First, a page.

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By ESPN Staff

Wilkins warns of "frustrating days" at the Bridge

Chelsea's assistant first-team coach Ray Wilkins has warned the fans they face more frustrating days at Stamford Bridge as the Blues continue to chase Manchester United at the top of the Premier League.

Chelsea were jeered off at half-time against Middlesbrough after a goalless 45 minutes on Wednesday. They eventually shook off Middlesbrough's stubborn resistance with two second-half goals from Salomon Kalou.

The victory lifted Chelsea into second place, two points behind leaders Manchester United, ahead ofa their crucial visit to third-placed Liverpool on Sunday.

Luiz Felipe Scolari's side will be looking for revenge against Liverpool after the Reds ended Chelsea's 86-match unbeaten home league run earlier in the season.

It will also be a relief for Chelsea's players not to have the home supporters on their backs for once but Wilkins has made it clear to fans that there will be more tough times at Stamford Bridge before the season is over.

''We are still chasing the champions and we have got to keep winning games,'' said Wilkins. ''I think we are going to see more frustrating days at home. Sides will come and put two banks of four in front of us and make it very difficult.

''Our players have the majority of the ball but we just can't break teams down early on. I expect frustration from the crowd and that's what the guys are getting. But it will happen because they are so used to seeing a very fluid type of football with nothing standing in their way.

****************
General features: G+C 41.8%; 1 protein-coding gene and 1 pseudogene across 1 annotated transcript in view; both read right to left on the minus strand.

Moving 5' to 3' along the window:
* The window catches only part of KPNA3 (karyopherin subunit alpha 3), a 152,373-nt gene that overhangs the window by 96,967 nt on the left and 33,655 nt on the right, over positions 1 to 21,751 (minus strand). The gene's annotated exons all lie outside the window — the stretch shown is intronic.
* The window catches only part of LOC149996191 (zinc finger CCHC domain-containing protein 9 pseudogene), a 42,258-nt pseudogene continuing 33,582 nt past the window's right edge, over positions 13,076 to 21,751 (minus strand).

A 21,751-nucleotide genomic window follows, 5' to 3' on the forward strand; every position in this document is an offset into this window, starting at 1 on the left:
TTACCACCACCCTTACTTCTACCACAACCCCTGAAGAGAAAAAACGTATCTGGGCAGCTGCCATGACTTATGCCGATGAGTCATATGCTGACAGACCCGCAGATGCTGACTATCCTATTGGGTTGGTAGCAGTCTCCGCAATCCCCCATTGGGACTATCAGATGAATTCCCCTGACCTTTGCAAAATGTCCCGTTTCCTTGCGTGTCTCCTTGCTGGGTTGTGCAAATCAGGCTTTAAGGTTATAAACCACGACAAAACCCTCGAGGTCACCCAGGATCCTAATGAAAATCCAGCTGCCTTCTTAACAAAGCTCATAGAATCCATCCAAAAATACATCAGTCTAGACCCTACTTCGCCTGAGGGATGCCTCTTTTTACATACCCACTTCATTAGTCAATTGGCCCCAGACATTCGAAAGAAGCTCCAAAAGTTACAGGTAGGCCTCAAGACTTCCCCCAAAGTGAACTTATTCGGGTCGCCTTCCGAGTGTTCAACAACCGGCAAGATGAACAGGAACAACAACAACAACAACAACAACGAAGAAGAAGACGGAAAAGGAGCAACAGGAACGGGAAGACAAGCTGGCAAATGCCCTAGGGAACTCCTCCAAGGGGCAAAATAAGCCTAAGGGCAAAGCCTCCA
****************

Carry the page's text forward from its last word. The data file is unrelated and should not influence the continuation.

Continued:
''But if the crowd can just get behind us, then we won't have a problem. But I do appreciate they will get frustrated at times.''

Meanwhile, the Football Association have confirmed they are to examine video footage of Kalou's 'handcuff' goal celebration.

Kalou struck twice, in the 58th and 81st minutes, and celebrated both goals by crossing his wrists as if wearing handcuffs.

Chelsea swiftly denied there was any political motivation behind Kalou's gesture and insisted he was not showing support for the recently freed Ivory Coast activist Antoine Assale Tiemoko.

But an FA spokesman confirmed: ''We are going to look at the relevant footage.''

Tiemoko was released from a one-year prison sentence last month after being convicted of 'libelling the prosecutor's office' and being in 'contempt of court'.

He was arrested in December 2007 after the country's daily paper, Le Nouveau Reveil, published his opinion piece on judicial corruption. But Kalou denies he even knows Tiemoko.

''People are always going to think there is something in what you do, but it didn't mean anything,'' said Kalou.

''I was just happy. I don't even know the guy - it has nothing to do with football. It wasn't for him, I don't know him so I don't know why I should celebrate for him?''

The FA could decide to ask the player for reasoning behind the gesture but with Kalou having already denied it was politically motivated, then it is unlikely any further action would be taken.

The FA have been quick to clamp down on such gestures with Ipswich's David Norris fined £5,000 last year for making the same gesture in support of former Plymouth team-mate Luke McCormick, who was jailed for seven years and four months after causing the death by dangerous driving of two young brothers.

Everton midfielder Tim Cahill also used a 'handcuff' celebration last March, following his goal against Portsmouth. It was dedicated to his jailed older brother, Sean, who received a six-year sentence for kicking a man during a fight.

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